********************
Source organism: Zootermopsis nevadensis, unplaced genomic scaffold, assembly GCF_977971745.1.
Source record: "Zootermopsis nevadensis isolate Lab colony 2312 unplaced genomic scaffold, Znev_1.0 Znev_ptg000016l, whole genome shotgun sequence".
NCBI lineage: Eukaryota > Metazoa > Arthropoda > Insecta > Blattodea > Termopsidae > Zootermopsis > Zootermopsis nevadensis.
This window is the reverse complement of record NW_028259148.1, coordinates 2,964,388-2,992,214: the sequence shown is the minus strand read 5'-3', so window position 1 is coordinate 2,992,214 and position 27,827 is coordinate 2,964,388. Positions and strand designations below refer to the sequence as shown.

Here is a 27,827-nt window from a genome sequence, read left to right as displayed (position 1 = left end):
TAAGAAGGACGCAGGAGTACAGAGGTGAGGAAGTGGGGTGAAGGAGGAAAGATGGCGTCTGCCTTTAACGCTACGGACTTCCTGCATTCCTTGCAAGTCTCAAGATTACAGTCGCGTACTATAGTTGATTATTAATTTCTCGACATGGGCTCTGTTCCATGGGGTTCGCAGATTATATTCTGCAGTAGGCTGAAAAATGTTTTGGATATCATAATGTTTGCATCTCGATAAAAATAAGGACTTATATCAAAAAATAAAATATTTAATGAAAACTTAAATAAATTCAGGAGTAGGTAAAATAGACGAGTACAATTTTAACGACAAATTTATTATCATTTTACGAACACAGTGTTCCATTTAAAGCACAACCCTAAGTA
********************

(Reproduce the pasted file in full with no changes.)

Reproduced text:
Source organism: Zootermopsis nevadensis, unplaced genomic scaffold, assembly GCF_977971745.1.
Source record: "Zootermopsis nevadensis isolate Lab colony 2312 unplaced genomic scaffold, Znev_1.0 Znev_ptg000016l, whole genome shotgun sequence".
NCBI lineage: Eukaryota > Metazoa > Arthropoda > Insecta > Blattodea > Termopsidae > Zootermopsis > Zootermopsis nevadensis.
This window is the reverse complement of record NW_028259148.1, coordinates 2,964,388-2,992,214: the sequence shown is the minus strand read 5'-3', so window position 1 is coordinate 2,992,214 and position 27,827 is coordinate 2,964,388. Positions and strand designations below refer to the sequence as shown.

Here is a 27,827-nt window from a genome sequence, read left to right as displayed (position 1 = left end):
TAAGAAGGACGCAGGAGTACAGAGGTGAGGAAGTGGGGTGAAGGAGGAAAGATGGCGTCTGCCTTTAACGCTACGGACTTCCTGCATTCCTTGCAAGTCTCAAGATTACAGTCGCGTACTATAGTTGATTATTAATTTCTCGACATGGGCTCTGTTCCATGGGGTTCGCAGATTATATTCTGCAGTAGGCTGAAAAATGTTTTGGATATCATAATGTTTGCATCTCGATAAAAATAAGGACTTATATCAAAAAATAAAATATTTAATGAAAACTTAAATAAATTCAGGAGTAGGTAAAATAGACGAGTACAATTTTAACGACAAATTTATTATCATTTTACGAACACAGTGTTCCATTTAAAGCACAACCCTAAGTA